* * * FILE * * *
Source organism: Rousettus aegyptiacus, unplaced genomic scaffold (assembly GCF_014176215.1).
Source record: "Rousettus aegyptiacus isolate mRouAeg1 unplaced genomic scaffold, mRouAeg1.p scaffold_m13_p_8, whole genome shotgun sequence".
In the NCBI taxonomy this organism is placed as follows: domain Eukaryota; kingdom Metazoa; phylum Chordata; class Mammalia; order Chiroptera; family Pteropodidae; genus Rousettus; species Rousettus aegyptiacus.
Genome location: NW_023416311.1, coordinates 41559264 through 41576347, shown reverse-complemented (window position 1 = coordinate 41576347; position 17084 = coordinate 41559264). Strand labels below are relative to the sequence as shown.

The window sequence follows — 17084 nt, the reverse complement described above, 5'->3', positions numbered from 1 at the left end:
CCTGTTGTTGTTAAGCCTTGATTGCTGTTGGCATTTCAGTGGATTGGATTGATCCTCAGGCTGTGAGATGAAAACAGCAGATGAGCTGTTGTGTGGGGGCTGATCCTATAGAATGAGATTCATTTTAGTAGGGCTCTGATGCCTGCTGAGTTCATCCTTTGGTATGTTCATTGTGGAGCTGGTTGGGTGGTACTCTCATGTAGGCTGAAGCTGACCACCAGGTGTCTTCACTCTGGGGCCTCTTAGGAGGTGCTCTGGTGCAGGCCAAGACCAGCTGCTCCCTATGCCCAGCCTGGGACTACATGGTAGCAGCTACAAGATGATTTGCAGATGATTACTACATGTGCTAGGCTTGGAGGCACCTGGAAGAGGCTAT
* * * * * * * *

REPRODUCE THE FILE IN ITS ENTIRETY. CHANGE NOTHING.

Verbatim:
Source organism: Rousettus aegyptiacus, unplaced genomic scaffold (assembly GCF_014176215.1).
Source record: "Rousettus aegyptiacus isolate mRouAeg1 unplaced genomic scaffold, mRouAeg1.p scaffold_m13_p_8, whole genome shotgun sequence".
In the NCBI taxonomy this organism is placed as follows: domain Eukaryota; kingdom Metazoa; phylum Chordata; class Mammalia; order Chiroptera; family Pteropodidae; genus Rousettus; species Rousettus aegyptiacus.
Genome location: NW_023416311.1, coordinates 41559264 through 41576347, shown reverse-complemented (window position 1 = coordinate 41576347; position 17084 = coordinate 41559264). Strand labels below are relative to the sequence as shown.

The window sequence follows — 17084 nt, the reverse complement described above, 5'->3', positions numbered from 1 at the left end:
CCTGTTGTTGTTAAGCCTTGATTGCTGTTGGCATTTCAGTGGATTGGATTGATCCTCAGGCTGTGAGATGAAAACAGCAGATGAGCTGTTGTGTGGGGGCTGATCCTATAGAATGAGATTCATTTTAGTAGGGCTCTGATGCCTGCTGAGTTCATCCTTTGGTATGTTCATTGTGGAGCTGGTTGGGTGGTACTCTCATGTAGGCTGAAGCTGACCACCAGGTGTCTTCACTCTGGGGCCTCTTAGGAGGTGCTCTGGTGCAGGCCAAGACCAGCTGCTCCCTATGCCCAGCCTGGGACTACATGGTAGCAGCTACAAGATGATTTGCAGATGATTACTACATGTGCTAGGCTTGGAGGCACCTGGAAGAGGCTAT